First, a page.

Trump Indicted and What That Means
The question has never been whether Donald Trump is a criminal. Everyone knows exactly what he is. The question has always been whether he would ever be called to account for any of his crimes. He’s managed to avoid it so far in his life, because he was born rich, was given much, and today has both a phalanx of lawyers, and an entire political party, at his disposal, in order to obfuscate and frustrate the gears of law and of justice. Donald Trump was and is a criminal. The idea that he should ever be called into account for it has never entered his mind, not even before he became President, and his crimes were merely of the “white collar” variety, rather than the sort that existentially threaten an entire nation.
So, what a surprise — for him! And everyone else! — that he, Donald J. Trump, rich guy and former president, has been indicted, likely on dozens of counts, relating to how he paid off a woman he categorically denies having an affair with. These (alleged) crimes are, to be sure, the absolute very least things Donald Trump could have been indicted for. But in the grand tradition of Al Capone getting rung up on tax evasion charges, Trump could get indicted for them. A grand jury decided he should be indicted for them, and here we are.
It is extraordinary for a former president to be indicted on anything; indeed, it’s never happened before. Then again, we have never had a former president like Donald Trump, an unrepentant twice-impeached seditionist grifter who would have rather plunged the country into chaos than accept he lost an election fair and square, who is running for president again largely to outrun this indictment and other possible criminal indictments, rather more serious than hush money to a sex partner, that are waiting for him in the wings. Other former presidents, shall we say, have not presented the same target-rich field of indictment opportunity that Trump offers.
Trump’s defenders, who are now hauling themselves out of the woodwork, groaning at the imposition, will tell you that this is a political thing. Sure, in the sense that one political party is willing to hold Trump accountable for his actions, and one political party absolutely is not. In the perfect world that yet still managed to have Trump, as he is, elected to the office of president, people of good will and a strong sense of justice in both parties would be pursuing criminal indictments of the man, as there are manifestly so many things he could be indicted for. I understand the modern GOP is long past that moment of clarity, however, and continues to purge from its ranks anyone who might suggest such things are possible. So, again, here we are. This is political because the Republican party wants you to think this is political. They have worked long and hard to make it so, and will continue to do so.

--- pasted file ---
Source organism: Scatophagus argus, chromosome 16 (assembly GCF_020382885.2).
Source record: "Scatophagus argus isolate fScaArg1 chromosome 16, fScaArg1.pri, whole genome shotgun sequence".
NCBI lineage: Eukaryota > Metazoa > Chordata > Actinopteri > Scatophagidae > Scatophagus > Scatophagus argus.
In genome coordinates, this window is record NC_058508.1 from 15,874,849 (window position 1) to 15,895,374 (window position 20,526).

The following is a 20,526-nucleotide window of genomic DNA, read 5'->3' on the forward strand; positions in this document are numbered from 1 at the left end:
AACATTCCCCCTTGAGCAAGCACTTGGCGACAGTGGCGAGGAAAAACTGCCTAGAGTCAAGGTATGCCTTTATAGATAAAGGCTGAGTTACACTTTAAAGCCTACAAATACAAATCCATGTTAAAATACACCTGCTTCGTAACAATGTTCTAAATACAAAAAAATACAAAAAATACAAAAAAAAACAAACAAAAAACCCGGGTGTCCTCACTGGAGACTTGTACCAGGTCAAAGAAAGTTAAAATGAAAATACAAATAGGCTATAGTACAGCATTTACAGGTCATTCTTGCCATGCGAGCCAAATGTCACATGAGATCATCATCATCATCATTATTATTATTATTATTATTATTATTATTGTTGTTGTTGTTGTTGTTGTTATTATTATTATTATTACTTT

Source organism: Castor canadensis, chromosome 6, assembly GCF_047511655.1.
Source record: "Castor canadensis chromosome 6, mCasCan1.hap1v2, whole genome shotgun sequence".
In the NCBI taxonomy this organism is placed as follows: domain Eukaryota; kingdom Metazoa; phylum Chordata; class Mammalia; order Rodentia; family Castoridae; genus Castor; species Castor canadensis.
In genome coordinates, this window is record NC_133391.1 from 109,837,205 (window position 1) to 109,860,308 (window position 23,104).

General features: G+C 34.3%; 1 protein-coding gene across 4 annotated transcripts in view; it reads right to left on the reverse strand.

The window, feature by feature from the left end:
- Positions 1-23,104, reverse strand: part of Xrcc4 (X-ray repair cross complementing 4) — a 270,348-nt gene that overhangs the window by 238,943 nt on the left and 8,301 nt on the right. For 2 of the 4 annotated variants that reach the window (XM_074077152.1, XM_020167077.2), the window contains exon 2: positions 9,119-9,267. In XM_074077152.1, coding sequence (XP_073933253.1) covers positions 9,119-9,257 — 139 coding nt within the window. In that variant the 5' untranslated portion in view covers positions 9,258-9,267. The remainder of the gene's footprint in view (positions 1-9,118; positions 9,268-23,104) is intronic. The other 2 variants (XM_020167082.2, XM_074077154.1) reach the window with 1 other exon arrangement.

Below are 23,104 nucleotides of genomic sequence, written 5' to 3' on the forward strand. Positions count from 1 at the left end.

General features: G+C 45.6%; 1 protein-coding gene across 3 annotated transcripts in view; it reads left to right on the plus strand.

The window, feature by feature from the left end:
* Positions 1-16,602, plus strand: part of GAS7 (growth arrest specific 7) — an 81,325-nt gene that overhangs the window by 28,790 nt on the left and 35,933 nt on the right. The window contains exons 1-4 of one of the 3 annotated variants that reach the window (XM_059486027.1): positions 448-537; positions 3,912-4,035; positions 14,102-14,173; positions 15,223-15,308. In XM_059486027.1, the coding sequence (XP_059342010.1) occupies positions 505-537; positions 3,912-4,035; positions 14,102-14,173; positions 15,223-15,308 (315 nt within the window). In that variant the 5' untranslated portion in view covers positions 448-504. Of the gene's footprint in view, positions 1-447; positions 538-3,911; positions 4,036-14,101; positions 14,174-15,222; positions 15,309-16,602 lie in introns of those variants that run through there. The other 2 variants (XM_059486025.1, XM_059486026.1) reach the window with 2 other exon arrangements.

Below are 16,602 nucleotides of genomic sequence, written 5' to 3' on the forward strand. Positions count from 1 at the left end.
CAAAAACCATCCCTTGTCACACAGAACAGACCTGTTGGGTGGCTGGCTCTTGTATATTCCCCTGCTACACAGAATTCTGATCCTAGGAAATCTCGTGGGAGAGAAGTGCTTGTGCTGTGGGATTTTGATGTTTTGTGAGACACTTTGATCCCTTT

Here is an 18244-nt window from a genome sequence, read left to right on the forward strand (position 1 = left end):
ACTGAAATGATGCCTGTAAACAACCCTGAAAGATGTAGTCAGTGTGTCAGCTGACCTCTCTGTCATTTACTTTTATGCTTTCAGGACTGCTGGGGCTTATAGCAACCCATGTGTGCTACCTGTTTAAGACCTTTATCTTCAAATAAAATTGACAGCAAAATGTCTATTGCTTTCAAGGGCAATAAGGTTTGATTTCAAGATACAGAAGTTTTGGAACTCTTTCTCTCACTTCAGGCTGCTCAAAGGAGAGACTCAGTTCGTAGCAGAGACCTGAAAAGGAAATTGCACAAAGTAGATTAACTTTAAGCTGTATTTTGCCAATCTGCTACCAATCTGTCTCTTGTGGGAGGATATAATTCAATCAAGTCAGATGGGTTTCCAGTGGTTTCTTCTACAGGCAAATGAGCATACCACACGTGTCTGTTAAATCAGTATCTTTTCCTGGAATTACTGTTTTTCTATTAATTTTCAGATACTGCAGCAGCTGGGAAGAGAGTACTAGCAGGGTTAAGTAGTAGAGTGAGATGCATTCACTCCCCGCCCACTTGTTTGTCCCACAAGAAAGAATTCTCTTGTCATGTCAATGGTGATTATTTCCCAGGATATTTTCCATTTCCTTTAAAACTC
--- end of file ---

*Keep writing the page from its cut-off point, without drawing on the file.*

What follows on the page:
But — and here is the important thing — it is not only political, nor, at its heart, primarily so. Trump is and has always been the sort of person who believes that laws are for the little people, and has acted accordingly. If he had been smarter, he would have listened to his lawyers and advisors more than he did, especially once he became president. But he’s not particularly smart, and (again), inasmuch as he’s so rarely ever been called into account for his actions, nor could he conceive of a world where he might have consequences for his actions. He’s a criminal because he’s a bad person; he’s also a criminal because he doesn’t get told “no.” Both of these things are why he kept adding to his criminal ledger, literally into and at every step of his presidency. He could have been cannier and given any hypothetical district attorneys so much less to work with. He did not. That’s on him.
“If they can do this to Trump, they can do this to you” — well, yes. If I were, say, running for township representative here in Darke County, Ohio and paid hush money to an inconvenient sex partner in a way that invited legal scrutiny, and the local DA (whose politics, I assure you, largely run counter to mine) found out, I would 100% not be surprised to be hauled up under an indictment. Because that’s actually how the law is meant to work. You either believe no one is above the law, or you don’t. Former presidents of the United States are no more above the law then I am, or you are, or any of us is.
Trump is indicted now, and it’s important to note that an indictment is all that it is at this point, and perhaps all it will be. Recall that Trump was impeached twice, and relieved of the consequences of his actions by his political party. It’s entirely possible that Trump will wriggle out of consequences here as well. Perhaps the DA’s case is not as strong as he thinks it is and a jury finds Trump, if not exactly innocent, at least not guilty beyond a reasonable doubt. Perhaps there is a mistrial for one of several reasons. Perhaps Trump’s lawyers string things along for years. Perhaps Trump, who, let’s remember, has announced his candidacy for president, wins the election and is thus shielded from consequence for another four years. He could die; he is 77 years old and not, shall we say, as hale as his fans’ hagiographic meme portrayals suggest. And perhaps — extremely unlikely to be sure, but we must allow for its possibility — Trump is genuinely innocent. Indictment is not conviction, and as a matter of law, Trump enjoys the presumption of innocence until proven guilty.
I am not the legal system, however, and also I know my own rights with respect to the First Amendment. So: Trump is a criminal, has been for a long time now, and has escaped responsibility for his criminal actions. Yesterday’s news of his indictment doesn’t change those facts. But if he ever is going to have consequences for his actions — any of them — indictments are where we have to start. At least we have started.